The below uses are based on tradition, scientific theories, or limited research. They often have not been thoroughly tested in humans, and safety and effectiveness have not always been proven. Some of these conditions are potentially serious, and should be evaluated by a qualified healthcare provider. There may be other proposed uses that are not listed below. Ankylosing spondylitis, anxiety, asthma, attention deficit hyperactivity disorder (ADHD), bronchitis, chronic lung conditions, circulation problems, congestive heart failure, coronary artery disease, emphysema, fibromyalgia, gastritis, gout, hemiplegia, hemophilia, improving concentration, increasing energy, kidney disorders, low back pain, lowering heart rate, multiple sclerosis (MS), neurasthenia, peripheral vascular disease, repetitive strain injuries, schizophrenia, self-esteem, substance abuse, tuberculosis.
Many complementary techniques are practiced by healthcare professionals with formal training, in accordance with the standards of national organizations. However, this is not universally the case, and adverse effects are possible. Due to limited research, in some cases only limited safety information is available.
Adverse effects of tai chi are rarely reported and may include sore muscles or sprains. Tai chi should be avoided by people with severe osteoporosis or joint problems, acute back pain, sprains, or fractures. Advancing too quickly while studying tai chi may increase the risk of injury.
Tai chi instructors sometimes recommend that practice be avoided during active infections, right after a meal, or when very tired. Some believe that visualization of energy flow below the waist during menstruation may increase menstrual bleeding. Straining downwards or holding low postures should be avoided during pregnancy and by people with inguinal hernias. Some tai chi practitioners believe that practicing for too long or using too much intention may direct the flow of chi (qi) inappropriately, possibly resulting in physical or emotional illness.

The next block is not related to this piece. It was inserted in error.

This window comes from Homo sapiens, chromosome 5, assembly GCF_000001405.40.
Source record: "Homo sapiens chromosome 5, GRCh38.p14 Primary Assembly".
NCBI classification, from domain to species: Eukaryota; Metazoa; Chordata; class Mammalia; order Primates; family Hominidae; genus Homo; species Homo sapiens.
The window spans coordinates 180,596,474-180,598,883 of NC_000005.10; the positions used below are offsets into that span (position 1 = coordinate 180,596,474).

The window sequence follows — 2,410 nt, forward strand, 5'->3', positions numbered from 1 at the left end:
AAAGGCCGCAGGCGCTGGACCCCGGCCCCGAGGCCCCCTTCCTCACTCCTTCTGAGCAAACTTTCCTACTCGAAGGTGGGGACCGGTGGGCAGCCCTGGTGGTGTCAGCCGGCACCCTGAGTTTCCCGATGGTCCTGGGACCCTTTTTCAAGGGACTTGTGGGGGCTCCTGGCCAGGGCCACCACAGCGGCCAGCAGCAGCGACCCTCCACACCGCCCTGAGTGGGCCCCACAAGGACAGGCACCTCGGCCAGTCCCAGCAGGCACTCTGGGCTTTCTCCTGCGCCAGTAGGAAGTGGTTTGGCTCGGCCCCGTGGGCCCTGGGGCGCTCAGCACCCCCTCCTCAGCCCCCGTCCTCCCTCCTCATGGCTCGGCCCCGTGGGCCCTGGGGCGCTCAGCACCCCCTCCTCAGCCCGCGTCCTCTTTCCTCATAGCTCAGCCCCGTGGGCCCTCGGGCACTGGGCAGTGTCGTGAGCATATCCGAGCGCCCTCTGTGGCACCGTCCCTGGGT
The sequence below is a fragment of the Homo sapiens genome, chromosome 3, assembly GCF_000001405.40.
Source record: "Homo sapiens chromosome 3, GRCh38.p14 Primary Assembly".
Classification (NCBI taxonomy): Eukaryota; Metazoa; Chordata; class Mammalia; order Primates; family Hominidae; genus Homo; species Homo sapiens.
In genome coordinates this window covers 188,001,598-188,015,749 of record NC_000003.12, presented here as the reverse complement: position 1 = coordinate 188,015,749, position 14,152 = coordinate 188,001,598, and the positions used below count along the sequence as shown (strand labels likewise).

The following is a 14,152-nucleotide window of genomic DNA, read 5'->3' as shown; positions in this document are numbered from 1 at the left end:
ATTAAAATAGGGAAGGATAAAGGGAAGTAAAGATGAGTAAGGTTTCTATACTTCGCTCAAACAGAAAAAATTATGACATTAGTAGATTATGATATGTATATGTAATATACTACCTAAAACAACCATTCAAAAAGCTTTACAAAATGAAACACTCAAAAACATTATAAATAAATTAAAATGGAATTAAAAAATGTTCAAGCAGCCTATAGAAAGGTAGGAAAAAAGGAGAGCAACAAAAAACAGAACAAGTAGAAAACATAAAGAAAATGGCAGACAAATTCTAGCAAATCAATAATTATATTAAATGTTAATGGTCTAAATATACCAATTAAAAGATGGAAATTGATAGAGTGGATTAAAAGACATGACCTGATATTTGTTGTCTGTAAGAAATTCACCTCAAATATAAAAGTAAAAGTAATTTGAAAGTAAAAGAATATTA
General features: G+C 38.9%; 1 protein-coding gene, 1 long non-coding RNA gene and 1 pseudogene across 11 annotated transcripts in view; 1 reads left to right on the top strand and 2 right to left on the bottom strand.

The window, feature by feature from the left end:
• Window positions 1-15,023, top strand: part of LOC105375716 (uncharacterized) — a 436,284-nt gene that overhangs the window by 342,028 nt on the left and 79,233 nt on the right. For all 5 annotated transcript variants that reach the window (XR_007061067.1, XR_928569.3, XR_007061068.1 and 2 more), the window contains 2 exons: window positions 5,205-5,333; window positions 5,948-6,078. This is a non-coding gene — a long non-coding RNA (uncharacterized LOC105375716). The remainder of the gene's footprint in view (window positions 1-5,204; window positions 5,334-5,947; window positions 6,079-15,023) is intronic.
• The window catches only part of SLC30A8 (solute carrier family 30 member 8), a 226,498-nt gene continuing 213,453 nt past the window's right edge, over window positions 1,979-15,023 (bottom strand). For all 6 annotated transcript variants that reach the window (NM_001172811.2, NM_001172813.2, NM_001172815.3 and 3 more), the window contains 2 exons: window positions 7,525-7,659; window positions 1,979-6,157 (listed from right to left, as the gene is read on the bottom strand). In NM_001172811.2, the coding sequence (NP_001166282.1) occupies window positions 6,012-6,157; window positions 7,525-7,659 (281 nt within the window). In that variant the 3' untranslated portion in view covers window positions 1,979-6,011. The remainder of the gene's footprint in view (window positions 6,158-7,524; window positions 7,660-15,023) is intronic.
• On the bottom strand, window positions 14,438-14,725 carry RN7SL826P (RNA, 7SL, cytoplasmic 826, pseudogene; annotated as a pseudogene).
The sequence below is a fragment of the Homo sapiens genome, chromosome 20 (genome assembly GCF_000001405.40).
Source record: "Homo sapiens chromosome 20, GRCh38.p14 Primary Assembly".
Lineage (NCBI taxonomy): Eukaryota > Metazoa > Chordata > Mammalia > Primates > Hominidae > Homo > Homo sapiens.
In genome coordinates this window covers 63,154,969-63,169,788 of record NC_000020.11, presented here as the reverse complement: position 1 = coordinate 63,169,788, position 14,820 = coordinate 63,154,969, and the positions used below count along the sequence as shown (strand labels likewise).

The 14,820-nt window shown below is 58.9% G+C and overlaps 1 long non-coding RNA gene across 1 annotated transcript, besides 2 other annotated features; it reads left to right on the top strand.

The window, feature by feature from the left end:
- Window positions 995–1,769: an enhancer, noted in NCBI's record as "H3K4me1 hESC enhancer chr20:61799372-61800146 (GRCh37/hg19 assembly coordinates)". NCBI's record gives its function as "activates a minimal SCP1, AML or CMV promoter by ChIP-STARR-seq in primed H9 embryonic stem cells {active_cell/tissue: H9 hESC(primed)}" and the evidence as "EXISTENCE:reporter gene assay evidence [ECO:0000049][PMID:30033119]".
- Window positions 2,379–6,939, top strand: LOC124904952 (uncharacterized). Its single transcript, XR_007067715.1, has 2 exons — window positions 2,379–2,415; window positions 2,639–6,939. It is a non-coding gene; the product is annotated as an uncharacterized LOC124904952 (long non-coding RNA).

Tai chi should not be used as a substitute for more proven therapies for potentially serious conditions. Individuals should consult a qualified healthcare professional if they experience dizziness, shortness of breath, chest pain, headache, or severe pain while practicing tai chi.
This information is based on a professional level monograph edited and peer-reviewed by contributors to the Natural Standard Research Collaboration (www.naturalstandard.com): William Collinge, PhD, MPH (Collinge & Associates); Dawn Costa, BA, BS (Natural Standard Research Collaboration); Nicole Giese, MS (Natural Standard Research Collaboration); David Lee, PharmD (Massachusetts College of Pharmacy); Katie Nummy, BS (Northeastern University); Shaina Tanguay-Colucci, BS (Natural Standard Research Collaboration); Catherine Ulbricht, PharmD (Massachusetts General Hospital); Wendy Weissner, BA (Natural Standard Research Collaboration).